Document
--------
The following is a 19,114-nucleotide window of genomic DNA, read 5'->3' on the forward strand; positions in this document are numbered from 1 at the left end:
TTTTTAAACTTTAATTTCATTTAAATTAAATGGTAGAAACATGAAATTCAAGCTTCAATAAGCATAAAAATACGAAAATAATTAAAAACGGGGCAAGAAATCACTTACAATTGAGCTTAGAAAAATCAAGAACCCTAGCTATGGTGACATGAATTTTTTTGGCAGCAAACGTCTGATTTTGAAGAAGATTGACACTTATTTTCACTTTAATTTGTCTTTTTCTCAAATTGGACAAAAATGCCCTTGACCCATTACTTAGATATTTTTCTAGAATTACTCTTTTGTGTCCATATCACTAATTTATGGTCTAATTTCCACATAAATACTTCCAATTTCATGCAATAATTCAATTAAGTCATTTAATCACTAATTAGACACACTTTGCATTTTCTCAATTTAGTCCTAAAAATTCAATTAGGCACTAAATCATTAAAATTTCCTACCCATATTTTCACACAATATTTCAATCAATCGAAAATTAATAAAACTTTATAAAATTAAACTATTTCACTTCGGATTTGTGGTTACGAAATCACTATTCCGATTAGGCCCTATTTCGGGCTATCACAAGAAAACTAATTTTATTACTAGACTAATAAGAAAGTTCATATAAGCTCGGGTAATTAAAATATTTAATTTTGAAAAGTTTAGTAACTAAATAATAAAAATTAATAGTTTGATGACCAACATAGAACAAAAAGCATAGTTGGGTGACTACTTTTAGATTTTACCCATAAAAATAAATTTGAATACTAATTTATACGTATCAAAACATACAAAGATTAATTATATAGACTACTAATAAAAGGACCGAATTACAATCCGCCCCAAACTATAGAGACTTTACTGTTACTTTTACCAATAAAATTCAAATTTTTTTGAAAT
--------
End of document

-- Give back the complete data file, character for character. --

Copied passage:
The following is a 19,114-nucleotide window of genomic DNA, read 5'->3' on the forward strand; positions in this document are numbered from 1 at the left end:
TTTTTAAACTTTAATTTCATTTAAATTAAATGGTAGAAACATGAAATTCAAGCTTCAATAAGCATAAAAATACGAAAATAATTAAAAACGGGGCAAGAAATCACTTACAATTGAGCTTAGAAAAATCAAGAACCCTAGCTATGGTGACATGAATTTTTTTGGCAGCAAACGTCTGATTTTGAAGAAGATTGACACTTATTTTCACTTTAATTTGTCTTTTTCTCAAATTGGACAAAAATGCCCTTGACCCATTACTTAGATATTTTTCTAGAATTACTCTTTTGTGTCCATATCACTAATTTATGGTCTAATTTCCACATAAATACTTCCAATTTCATGCAATAATTCAATTAAGTCATTTAATCACTAATTAGACACACTTTGCATTTTCTCAATTTAGTCCTAAAAATTCAATTAGGCACTAAATCATTAAAATTTCCTACCCATATTTTCACACAATATTTCAATCAATCGAAAATTAATAAAACTTTATAAAATTAAACTATTTCACTTCGGATTTGTGGTTACGAAATCACTATTCCGATTAGGCCCTATTTCGGGCTATCACAAGAAAACTAATTTTATTACTAGACTAATAAGAAAGTTCATATAAGCTCGGGTAATTAAAATATTTAATTTTGAAAAGTTTAGTAACTAAATAATAAAAATTAATAGTTTGATGACCAACATAGAACAAAAAGCATAGTTGGGTGACTACTTTTAGATTTTACCCATAAAAATAAATTTGAATACTAATTTATACGTATCAAAACATACAAAGATTAATTATATAGACTACTAATAAAAGGACCGAATTACAATCCGCCCCAAACTATAGAGACTTTACTGTTACTTTTACCAATAAAATTCAAATTTTTTTGAAAT